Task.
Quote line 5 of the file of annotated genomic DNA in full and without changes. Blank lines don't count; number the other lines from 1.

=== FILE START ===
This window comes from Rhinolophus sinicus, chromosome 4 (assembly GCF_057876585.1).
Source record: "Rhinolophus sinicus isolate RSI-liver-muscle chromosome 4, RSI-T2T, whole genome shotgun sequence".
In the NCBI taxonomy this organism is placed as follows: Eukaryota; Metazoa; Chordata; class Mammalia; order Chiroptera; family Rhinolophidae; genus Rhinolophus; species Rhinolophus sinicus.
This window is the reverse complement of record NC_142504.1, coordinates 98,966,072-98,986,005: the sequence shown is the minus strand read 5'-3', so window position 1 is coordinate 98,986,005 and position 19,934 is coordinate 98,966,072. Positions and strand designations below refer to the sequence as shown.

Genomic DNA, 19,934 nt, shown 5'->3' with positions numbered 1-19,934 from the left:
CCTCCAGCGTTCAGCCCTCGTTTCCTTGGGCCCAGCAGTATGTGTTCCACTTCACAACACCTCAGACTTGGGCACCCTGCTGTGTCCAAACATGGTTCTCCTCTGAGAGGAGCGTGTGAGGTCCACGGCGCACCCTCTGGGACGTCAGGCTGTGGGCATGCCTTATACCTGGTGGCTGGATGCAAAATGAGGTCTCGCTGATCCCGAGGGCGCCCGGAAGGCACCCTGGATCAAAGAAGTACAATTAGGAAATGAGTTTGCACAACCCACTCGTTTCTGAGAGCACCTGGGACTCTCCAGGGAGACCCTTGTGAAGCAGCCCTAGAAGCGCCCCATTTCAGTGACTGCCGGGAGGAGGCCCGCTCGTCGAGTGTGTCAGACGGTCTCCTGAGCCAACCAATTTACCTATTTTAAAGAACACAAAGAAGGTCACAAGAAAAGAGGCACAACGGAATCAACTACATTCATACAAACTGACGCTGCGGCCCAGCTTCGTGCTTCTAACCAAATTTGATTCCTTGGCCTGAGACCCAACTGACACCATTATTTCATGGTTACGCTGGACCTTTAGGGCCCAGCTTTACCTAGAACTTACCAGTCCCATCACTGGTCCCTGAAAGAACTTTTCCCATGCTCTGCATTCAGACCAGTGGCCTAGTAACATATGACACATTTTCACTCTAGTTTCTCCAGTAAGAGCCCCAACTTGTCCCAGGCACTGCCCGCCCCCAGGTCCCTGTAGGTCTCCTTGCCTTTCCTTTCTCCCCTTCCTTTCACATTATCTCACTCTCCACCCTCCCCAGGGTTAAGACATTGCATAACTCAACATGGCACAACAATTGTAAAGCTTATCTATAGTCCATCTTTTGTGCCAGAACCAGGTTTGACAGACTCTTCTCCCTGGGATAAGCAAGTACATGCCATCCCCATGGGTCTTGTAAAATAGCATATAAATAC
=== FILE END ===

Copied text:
Genomic DNA, 19,934 nt, shown 5'->3' with positions numbered 1-19,934 from the left: